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The Falacy of Stories and Plans

Home > Blogs > The Falacy of Stories and Plans By: Rob Waller, October 29, 2021 #management #agile #planning

We’ve known for a long time that stories are deeply flawed, that history often only represents one perspective. Stories are put together after an event using a collection of facts, but never all the facts. It’s not to say there is no truth in a story, but there is never complete truth in a story. Ultimately stories cannot be completely trusted.

When I was a history student, many years ago now, I was set an essay question along the lines of “Was Bismark in Control of German Politics?” Bismark is an intimidating subject, a giant in historical terms, a man who left deep scars on European and World history. I read my books, my only conclusion was of course this giant of a man was in control of German politics, how could he not be?! I received a dreadful mark for my essay.

I had only really read the glowing reviews of Bismark’s ‘exploits’. They gave the impression of control, but the reality was more complicated. Bismark was a brilliant mind and a great statesman, but was he in control? Not really. The truer Bismark was simply responding to a combination of interesting and unforeseen events. He responded quite well in many cases, and made some astute gambles, but was he in control? No. And this was the point my tutor was trying to get at. I got a bad mark because I was led astray by stories.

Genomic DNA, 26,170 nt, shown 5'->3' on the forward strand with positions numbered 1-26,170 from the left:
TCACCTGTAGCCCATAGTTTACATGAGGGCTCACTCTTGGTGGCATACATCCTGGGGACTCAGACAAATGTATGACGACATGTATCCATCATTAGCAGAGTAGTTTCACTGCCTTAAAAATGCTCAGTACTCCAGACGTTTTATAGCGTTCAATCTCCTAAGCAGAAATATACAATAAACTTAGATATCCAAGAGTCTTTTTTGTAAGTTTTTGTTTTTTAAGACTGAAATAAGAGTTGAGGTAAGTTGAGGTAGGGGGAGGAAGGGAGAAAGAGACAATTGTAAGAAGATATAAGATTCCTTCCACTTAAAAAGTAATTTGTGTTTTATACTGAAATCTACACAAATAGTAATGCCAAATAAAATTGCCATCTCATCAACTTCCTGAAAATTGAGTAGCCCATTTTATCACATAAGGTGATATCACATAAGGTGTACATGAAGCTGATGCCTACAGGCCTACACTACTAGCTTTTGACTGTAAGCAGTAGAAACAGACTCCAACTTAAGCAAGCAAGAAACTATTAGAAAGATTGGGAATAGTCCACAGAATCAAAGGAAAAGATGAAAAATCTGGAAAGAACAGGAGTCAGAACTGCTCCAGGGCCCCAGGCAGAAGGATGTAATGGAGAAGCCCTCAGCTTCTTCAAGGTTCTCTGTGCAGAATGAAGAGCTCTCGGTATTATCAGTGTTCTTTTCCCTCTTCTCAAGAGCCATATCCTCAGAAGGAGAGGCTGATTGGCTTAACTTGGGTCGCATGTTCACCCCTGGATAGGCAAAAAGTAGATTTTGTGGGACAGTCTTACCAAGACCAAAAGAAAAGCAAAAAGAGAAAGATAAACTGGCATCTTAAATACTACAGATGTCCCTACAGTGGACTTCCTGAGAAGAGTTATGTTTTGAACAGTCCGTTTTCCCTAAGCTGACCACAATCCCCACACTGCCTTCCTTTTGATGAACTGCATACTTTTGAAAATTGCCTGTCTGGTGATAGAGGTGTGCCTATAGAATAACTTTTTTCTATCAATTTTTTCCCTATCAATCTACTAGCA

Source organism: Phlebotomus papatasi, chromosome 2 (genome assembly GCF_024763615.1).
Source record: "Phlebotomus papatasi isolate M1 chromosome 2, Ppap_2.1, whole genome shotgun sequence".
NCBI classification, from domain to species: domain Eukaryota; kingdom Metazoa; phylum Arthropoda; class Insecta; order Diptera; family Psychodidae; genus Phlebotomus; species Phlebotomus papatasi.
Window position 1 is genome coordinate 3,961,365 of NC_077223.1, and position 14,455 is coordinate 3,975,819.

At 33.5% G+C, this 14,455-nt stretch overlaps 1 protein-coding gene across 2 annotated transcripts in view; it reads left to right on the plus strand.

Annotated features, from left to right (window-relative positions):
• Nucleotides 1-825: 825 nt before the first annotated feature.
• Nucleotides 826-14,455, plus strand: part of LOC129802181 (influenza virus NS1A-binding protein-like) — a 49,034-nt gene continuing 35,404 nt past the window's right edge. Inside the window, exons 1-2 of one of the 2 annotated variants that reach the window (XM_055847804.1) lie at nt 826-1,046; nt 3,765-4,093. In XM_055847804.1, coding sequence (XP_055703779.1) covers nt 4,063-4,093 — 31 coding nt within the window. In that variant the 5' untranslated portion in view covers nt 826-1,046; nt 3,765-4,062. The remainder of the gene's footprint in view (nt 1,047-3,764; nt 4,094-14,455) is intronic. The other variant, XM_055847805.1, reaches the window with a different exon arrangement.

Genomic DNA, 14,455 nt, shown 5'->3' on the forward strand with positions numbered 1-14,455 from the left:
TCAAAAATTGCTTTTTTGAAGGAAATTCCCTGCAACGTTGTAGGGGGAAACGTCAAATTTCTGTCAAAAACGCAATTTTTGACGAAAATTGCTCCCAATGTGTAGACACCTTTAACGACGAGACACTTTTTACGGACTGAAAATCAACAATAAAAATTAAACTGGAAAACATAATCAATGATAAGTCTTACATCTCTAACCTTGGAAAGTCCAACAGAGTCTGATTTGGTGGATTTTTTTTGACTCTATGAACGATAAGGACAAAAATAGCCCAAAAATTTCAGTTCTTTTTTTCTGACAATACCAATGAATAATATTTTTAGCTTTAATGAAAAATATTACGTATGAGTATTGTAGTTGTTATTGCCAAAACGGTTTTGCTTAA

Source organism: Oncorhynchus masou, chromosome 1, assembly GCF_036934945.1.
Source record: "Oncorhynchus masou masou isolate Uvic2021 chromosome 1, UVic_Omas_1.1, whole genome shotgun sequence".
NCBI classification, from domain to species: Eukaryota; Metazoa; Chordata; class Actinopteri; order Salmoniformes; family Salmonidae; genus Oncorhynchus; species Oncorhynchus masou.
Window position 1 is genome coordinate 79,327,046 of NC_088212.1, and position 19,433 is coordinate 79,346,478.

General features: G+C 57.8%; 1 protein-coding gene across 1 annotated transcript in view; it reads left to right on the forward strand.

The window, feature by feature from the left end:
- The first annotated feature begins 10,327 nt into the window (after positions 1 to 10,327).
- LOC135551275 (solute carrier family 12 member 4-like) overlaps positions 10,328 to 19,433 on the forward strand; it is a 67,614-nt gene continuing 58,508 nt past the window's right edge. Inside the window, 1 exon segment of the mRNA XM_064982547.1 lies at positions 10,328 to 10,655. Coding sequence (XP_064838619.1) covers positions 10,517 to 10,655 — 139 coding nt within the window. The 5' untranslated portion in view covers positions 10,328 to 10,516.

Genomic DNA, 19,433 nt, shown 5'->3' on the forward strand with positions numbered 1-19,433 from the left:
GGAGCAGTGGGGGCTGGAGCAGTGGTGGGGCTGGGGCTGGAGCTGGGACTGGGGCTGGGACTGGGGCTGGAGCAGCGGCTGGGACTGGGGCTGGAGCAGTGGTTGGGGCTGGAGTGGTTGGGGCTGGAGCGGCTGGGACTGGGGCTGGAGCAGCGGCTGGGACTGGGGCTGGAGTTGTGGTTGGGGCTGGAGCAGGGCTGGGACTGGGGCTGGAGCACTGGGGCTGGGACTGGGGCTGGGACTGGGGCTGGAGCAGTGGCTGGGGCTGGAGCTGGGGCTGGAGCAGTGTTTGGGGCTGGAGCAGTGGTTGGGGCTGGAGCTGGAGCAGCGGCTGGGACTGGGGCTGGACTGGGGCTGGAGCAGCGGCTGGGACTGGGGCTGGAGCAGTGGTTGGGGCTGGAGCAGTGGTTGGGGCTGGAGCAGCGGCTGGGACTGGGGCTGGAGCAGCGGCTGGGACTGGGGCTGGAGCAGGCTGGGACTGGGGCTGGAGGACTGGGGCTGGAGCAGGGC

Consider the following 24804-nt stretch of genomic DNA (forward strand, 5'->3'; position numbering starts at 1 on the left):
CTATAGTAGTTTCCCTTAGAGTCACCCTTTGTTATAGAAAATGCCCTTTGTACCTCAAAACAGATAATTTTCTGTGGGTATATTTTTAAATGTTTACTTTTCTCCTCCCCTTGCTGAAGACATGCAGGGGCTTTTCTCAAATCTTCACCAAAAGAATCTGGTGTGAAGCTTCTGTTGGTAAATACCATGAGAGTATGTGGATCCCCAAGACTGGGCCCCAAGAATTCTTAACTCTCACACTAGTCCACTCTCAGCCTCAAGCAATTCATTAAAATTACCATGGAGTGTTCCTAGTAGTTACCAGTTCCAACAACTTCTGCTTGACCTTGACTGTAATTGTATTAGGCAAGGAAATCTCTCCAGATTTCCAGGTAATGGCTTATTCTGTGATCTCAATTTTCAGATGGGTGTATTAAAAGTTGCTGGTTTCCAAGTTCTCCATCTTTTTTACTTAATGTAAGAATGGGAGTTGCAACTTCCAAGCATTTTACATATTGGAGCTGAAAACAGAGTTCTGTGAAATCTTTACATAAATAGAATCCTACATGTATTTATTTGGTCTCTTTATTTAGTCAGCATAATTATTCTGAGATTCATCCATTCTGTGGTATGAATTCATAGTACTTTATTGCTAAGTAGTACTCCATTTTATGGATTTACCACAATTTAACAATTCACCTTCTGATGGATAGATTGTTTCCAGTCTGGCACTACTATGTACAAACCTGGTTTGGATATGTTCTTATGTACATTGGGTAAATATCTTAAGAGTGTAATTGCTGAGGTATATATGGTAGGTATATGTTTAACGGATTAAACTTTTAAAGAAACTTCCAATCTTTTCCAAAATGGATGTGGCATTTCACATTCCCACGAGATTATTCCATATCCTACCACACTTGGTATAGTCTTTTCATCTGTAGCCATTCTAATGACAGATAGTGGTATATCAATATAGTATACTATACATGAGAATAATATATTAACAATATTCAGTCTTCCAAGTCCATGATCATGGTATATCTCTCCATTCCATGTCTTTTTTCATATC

We have to be careful which stories we believe, as they only ever represent a partial picture of the truth. Plans are similar to stories, in fact they can be classified as stories before an event. Plans tell a story of how we will progress towards a point in the future, rather telling us how we progressed from a point in the past.

Like stories plans suffer from the same flaws. They may contain some facts, but they will never contain all the facts, and they certainly can’t be fully trusted. They also vary in their quality from truthful works of nonfiction to fantastical works of fiction. The difference with plans though is we hold onto them much more dearly than stories. As the Joker suggests in Batman, if there isn’t a plan people lose their minds.

Plans though in reality are often fallacies, they are rarely accurate and often fail. Usually the grander the plan the less likely it is to work. So why do we do we care about plans so much? Well, as the Joker suggests, fear! We are scared to move forward with out a plan, we’re scared to move forward without knowing exactly where we’re going. Even if the plan is inaccurate, dangerous nonsense.

Like stories though, this is not to say plans offer no truth and have no value. But we should be careful and discerning about which plans we chose to follow. Usually short, small plans based on plenty of information are the best, and grand plans should be avoided. Also we have to accept plans are subject to change and review, they must be adaptable. This is similar to the way History adapts with time as new information is uncovered the stories we tell change. One day someone is a hero, the next they are not.